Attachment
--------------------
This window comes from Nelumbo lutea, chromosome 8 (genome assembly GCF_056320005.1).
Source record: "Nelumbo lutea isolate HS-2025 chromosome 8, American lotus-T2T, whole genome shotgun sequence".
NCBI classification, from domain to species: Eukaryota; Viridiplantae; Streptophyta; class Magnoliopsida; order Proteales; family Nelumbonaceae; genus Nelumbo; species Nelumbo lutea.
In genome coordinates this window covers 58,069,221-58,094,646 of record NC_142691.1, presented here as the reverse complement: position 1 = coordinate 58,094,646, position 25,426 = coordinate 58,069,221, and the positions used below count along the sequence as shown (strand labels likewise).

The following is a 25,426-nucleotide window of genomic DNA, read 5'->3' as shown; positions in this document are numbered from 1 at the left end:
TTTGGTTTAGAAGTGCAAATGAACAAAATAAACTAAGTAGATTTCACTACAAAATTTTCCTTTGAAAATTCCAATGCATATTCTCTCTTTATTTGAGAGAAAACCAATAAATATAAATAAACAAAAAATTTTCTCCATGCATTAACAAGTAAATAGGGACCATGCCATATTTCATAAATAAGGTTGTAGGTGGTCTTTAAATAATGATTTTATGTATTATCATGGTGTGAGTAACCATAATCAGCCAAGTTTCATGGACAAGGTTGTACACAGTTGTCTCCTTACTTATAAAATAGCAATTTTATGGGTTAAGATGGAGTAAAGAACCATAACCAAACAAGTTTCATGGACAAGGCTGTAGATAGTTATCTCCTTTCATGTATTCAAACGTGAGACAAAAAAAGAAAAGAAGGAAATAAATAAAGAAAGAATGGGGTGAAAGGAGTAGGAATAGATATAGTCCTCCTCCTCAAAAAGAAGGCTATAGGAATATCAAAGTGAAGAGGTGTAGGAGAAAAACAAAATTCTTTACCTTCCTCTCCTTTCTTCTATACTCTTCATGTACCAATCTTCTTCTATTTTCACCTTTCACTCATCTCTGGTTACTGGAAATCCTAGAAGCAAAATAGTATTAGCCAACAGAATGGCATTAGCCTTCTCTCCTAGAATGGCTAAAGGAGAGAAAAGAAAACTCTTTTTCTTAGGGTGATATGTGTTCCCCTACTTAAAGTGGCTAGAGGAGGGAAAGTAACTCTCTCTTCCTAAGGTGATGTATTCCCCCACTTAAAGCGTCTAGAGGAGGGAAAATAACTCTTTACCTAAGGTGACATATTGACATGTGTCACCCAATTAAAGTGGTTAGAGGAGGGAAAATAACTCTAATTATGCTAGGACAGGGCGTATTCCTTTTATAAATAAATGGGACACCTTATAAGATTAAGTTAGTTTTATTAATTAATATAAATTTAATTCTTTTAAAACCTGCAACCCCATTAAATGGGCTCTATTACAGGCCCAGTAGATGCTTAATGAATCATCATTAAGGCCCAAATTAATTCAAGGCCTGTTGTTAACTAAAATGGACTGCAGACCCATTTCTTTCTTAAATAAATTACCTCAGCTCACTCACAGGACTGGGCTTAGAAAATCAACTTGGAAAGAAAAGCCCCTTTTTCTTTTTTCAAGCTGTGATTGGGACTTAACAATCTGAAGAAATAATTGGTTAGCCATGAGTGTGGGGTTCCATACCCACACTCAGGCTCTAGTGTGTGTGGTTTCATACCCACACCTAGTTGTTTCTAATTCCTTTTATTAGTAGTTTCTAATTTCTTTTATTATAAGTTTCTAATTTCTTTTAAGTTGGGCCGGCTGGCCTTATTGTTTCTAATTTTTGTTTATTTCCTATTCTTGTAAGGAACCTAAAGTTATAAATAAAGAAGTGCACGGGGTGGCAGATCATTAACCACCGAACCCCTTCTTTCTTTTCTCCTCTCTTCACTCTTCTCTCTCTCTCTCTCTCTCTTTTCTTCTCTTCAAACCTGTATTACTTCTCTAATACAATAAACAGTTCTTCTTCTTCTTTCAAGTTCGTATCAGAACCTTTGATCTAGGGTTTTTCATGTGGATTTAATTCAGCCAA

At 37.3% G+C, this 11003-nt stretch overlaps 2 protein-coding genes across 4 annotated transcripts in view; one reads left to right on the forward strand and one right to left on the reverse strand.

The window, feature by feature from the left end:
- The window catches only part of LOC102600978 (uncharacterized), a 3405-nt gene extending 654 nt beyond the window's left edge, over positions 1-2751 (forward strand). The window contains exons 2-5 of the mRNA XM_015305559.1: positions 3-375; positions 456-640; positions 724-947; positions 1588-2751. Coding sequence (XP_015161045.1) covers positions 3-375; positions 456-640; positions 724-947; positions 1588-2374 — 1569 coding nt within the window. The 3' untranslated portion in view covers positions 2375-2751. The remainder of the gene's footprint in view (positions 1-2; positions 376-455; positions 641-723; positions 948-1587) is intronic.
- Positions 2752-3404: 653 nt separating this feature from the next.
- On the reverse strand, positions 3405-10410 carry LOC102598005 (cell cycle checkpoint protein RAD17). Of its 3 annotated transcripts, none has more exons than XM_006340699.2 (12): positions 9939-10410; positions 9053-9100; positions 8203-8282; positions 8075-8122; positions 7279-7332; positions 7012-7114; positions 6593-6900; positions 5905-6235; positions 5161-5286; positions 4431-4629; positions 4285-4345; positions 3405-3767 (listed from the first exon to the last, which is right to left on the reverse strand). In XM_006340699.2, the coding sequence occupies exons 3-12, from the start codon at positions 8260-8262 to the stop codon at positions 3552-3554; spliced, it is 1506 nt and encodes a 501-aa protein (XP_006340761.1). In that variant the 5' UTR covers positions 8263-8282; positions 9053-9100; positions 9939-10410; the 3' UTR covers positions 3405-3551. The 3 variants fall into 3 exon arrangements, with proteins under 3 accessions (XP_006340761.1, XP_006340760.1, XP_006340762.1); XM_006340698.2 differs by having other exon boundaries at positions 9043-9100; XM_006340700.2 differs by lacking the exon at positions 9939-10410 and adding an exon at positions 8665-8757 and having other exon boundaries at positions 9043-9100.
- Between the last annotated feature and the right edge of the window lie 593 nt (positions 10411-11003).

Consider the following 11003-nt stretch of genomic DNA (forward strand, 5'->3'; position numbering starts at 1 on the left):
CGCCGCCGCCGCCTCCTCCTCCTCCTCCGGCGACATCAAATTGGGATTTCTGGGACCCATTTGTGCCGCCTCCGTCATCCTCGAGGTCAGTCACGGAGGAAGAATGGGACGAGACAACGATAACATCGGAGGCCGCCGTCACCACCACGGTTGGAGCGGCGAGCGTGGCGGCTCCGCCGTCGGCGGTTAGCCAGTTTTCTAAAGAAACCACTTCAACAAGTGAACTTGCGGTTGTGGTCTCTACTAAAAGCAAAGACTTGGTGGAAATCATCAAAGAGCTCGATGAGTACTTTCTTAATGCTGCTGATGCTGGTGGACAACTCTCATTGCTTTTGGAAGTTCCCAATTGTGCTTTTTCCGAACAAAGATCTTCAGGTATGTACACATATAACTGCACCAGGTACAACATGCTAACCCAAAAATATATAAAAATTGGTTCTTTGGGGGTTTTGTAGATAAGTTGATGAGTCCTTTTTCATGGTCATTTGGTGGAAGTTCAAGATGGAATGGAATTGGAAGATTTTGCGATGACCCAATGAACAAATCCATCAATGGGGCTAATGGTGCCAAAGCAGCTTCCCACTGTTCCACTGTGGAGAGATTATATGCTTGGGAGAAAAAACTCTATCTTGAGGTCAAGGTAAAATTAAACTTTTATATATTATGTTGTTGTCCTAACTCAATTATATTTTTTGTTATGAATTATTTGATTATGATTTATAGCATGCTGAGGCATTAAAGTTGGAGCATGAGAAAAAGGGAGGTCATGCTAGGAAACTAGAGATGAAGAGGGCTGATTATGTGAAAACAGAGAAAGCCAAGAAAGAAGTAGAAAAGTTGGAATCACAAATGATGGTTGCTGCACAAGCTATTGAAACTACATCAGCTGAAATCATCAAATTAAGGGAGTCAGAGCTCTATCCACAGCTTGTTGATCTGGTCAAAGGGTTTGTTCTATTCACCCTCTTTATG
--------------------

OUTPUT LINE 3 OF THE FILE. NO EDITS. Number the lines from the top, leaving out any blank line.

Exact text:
NCBI classification, from domain to species: Eukaryota; Viridiplantae; Streptophyta; class Magnoliopsida; order Proteales; family Nelumbonaceae; genus Nelumbo; species Nelumbo lutea.